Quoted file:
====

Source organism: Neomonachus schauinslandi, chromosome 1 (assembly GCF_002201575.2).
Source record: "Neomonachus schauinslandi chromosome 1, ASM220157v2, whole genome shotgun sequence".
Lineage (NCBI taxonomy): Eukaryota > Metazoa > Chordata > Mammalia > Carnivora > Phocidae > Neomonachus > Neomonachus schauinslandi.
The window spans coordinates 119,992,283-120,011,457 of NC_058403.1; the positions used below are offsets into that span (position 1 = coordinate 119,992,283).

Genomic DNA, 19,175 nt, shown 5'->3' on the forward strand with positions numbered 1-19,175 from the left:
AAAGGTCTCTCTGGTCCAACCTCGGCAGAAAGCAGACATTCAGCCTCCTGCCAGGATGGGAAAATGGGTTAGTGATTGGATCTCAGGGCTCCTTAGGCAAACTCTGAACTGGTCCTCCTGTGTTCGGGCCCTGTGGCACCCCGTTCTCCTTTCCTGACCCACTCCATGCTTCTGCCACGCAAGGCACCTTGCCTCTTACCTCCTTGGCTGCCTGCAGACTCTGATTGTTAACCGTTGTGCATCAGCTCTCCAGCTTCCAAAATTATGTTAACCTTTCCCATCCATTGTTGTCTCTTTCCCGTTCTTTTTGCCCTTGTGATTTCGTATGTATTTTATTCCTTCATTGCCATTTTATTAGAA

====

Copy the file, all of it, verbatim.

Source organism: Neomonachus schauinslandi, chromosome 1 (assembly GCF_002201575.2).
Source record: "Neomonachus schauinslandi chromosome 1, ASM220157v2, whole genome shotgun sequence".
Lineage (NCBI taxonomy): Eukaryota > Metazoa > Chordata > Mammalia > Carnivora > Phocidae > Neomonachus > Neomonachus schauinslandi.
The window spans coordinates 119,992,283-120,011,457 of NC_058403.1; the positions used below are offsets into that span (position 1 = coordinate 119,992,283).

Genomic DNA, 19,175 nt, shown 5'->3' on the forward strand with positions numbered 1-19,175 from the left:
AAAGGTCTCTCTGGTCCAACCTCGGCAGAAAGCAGACATTCAGCCTCCTGCCAGGATGGGAAAATGGGTTAGTGATTGGATCTCAGGGCTCCTTAGGCAAACTCTGAACTGGTCCTCCTGTGTTCGGGCCCTGTGGCACCCCGTTCTCCTTTCCTGACCCACTCCATGCTTCTGCCACGCAAGGCACCTTGCCTCTTACCTCCTTGGCTGCCTGCAGACTCTGATTGTTAACCGTTGTGCATCAGCTCTCCAGCTTCCAAAATTATGTTAACCTTTCCCATCCATTGTTGTCTCTTTCCCGTTCTTTTTGCCCTTGTGATTTCGTATGTATTTTATTCCTTCATTGCCATTTTATTAGAA